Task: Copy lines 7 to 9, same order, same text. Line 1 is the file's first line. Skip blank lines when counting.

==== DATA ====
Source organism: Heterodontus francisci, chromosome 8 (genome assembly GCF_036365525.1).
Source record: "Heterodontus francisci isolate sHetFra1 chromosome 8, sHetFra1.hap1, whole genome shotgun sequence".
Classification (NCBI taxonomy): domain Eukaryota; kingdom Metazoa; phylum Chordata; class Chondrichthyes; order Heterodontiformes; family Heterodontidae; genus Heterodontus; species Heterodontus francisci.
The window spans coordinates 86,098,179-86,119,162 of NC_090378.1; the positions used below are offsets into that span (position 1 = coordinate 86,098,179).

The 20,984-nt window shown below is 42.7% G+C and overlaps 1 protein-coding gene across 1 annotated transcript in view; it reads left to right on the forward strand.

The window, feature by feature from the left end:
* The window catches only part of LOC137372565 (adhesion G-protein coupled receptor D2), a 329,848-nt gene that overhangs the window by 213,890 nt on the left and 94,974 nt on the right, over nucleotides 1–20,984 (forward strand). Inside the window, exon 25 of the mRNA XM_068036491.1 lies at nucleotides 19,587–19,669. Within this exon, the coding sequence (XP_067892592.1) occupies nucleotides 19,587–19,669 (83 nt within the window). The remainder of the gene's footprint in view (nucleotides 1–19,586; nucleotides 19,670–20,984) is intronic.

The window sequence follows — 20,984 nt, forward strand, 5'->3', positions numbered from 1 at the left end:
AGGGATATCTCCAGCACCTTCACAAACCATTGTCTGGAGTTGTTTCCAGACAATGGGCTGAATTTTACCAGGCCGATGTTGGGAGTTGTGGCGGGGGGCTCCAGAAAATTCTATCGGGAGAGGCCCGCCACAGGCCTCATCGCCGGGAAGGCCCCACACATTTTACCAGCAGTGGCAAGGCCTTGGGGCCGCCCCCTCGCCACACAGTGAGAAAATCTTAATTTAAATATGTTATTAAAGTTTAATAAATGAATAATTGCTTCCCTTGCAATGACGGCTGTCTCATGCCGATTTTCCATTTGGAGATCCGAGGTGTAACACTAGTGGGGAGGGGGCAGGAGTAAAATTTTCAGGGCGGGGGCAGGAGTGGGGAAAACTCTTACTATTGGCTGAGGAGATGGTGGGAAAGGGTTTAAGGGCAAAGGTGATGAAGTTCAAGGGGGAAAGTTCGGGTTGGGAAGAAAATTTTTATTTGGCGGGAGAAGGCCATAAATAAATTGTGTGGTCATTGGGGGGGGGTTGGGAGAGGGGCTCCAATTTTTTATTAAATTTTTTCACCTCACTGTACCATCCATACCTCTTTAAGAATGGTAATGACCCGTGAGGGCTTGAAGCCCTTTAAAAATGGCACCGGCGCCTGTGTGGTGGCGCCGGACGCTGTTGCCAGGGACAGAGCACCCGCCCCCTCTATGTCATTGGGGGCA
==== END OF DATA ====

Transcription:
* The window catches only part of LOC137372565 (adhesion G-protein coupled receptor D2), a 329,848-nt gene that overhangs the window by 213,890 nt on the left and 94,974 nt on the right, over nucleotides 1–20,984 (forward strand). Inside the window, exon 25 of the mRNA XM_068036491.1 lies at nucleotides 19,587–19,669. Within this exon, the coding sequence (XP_067892592.1) occupies nucleotides 19,587–19,669 (83 nt within the window). The remainder of the gene's footprint in view (nucleotides 1–19,586; nucleotides 19,670–20,984) is intronic.

The window sequence follows — 20,984 nt, forward strand, 5'->3', positions numbered from 1 at the left end:
AGGGATATCTCCAGCACCTTCACAAACCATTGTCTGGAGTTGTTTCCAGACAATGGGCTGAATTTTACCAGGCCGATGTTGGGAGTTGTGGCGGGGGGCTCCAGAAAATTCTATCGGGAGAGGCCCGCCACAGGCCTCATCGCCGGGAAGGCCCCACACATTTTACCAGCAGTGGCAAGGCCTTGGGGCCGCCCCCTCGCCACACAGTGAGAAAATCTTAATTTAAATATGTTATTAAAGTTTAATAAATGAATAATTGCTTCCCTTGCAATGACGGCTGTCTCATGCCGATTTTCCATTTGGAGATCCGAGGTGTAACACTAGTGGGGAGGGGGCAGGAGTAAAATTTTCAGGGCGGGGGCAGGAGTGGGGAAAACTCTTACTATTGGCTGAGGAGATGGTGGGAAAGGGTTTAAGGGCAAAGGTGATGAAGTTCAAGGGGGAAAGTTCGGGTTGGGAAGAAAATTTTTATTTGGCGGGAGAAGGCCATAAATAAATTGTGTGGTCATTGGGGGGGGGTTGGGAGAGGGGCTCCAATTTTTTATTAAATTTTTTCACCTCACTGTACCATCCATACCTCTTTAAGAATGGTAATGACCCGTGAGGGCTTGAAGCCCTTTAAAAATGGCACCGGCGCCTGTGTGGTGGCGCCGGACGCTGTTGCCAGGGACAGAGCACCCGCCCCCTCTATGTCATTGGGGGCA